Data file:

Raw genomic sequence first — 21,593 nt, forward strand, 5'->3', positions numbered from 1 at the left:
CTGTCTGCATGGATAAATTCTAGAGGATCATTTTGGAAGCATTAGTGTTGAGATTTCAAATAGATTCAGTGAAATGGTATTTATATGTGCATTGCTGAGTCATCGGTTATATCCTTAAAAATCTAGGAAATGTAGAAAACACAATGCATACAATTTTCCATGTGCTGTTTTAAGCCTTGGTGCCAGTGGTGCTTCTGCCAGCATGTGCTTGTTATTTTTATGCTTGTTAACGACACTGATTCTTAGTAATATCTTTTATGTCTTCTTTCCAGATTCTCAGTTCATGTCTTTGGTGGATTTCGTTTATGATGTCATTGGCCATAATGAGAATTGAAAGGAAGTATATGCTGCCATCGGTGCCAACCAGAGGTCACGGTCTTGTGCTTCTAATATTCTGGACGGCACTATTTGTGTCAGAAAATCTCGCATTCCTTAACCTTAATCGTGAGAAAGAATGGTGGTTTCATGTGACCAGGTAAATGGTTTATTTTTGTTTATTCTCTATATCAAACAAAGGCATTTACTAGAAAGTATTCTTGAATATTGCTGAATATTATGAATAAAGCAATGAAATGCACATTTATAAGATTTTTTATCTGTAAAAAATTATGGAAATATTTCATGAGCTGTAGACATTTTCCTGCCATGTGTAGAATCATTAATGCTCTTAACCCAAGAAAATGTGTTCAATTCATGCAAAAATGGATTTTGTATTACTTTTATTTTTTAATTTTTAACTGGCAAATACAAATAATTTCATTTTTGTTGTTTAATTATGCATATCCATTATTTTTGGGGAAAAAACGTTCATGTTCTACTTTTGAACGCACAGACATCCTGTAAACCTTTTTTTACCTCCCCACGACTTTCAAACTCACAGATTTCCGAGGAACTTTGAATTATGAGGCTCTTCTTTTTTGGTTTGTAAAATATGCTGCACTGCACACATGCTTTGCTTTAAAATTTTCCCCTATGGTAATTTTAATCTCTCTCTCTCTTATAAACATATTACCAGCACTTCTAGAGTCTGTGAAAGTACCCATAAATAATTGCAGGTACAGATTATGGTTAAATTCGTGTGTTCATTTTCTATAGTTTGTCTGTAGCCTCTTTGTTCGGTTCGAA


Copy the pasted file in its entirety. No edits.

Raw genomic sequence first — 21,593 nt, forward strand, 5'->3', positions numbered from 1 at the left:
CTGTCTGCATGGATAAATTCTAGAGGATCATTTTGGAAGCATTAGTGTTGAGATTTCAAATAGATTCAGTGAAATGGTATTTATATGTGCATTGCTGAGTCATCGGTTATATCCTTAAAAATCTAGGAAATGTAGAAAACACAATGCATACAATTTTCCATGTGCTGTTTTAAGCCTTGGTGCCAGTGGTGCTTCTGCCAGCATGTGCTTGTTATTTTTATGCTTGTTAACGACACTGATTCTTAGTAATATCTTTTATGTCTTCTTTCCAGATTCTCAGTTCATGTCTTTGGTGGATTTCGTTTATGATGTCATTGGCCATAATGAGAATTGAAAGGAAGTATATGCTGCCATCGGTGCCAACCAGAGGTCACGGTCTTGTGCTTCTAATATTCTGGACGGCACTATTTGTGTCAGAAAATCTCGCATTCCTTAACCTTAATCGTGAGAAAGAATGGTGGTTTCATGTGACCAGGTAAATGGTTTATTTTTGTTTATTCTCTATATCAAACAAAGGCATTTACTAGAAAGTATTCTTGAATATTGCTGAATATTATGAATAAAGCAATGAAATGCACATTTATAAGATTTTTTATCTGTAAAAAATTATGGAAATATTTCATGAGCTGTAGACATTTTCCTGCCATGTGTAGAATCATTAATGCTCTTAACCCAAGAAAATGTGTTCAATTCATGCAAAAATGGATTTTGTATTACTTTTATTTTTTAATTTTTAACTGGCAAATACAAATAATTTCATTTTTGTTGTTTAATTATGCATATCCATTATTTTTGGGGAAAAAACGTTCATGTTCTACTTTTGAACGCACAGACATCCTGTAAACCTTTTTTTACCTCCCCACGACTTTCAAACTCACAGATTTCCGAGGAACTTTGAATTATGAGGCTCTTCTTTTTTGGTTTGTAAAATATGCTGCACTGCACACATGCTTTGCTTTAAAATTTTCCCCTATGGTAATTTTAATCTCTCTCTCTCTTATAAACATATTACCAGCACTTCTAGAGTCTGTGAAAGTACCCATAAATAATTGCAGGTACAGATTATGGTTAAATTCGTGTGTTCATTTTCTATAGTTTGTCTGTAGCCTCTTTGTTCGGTTCGAA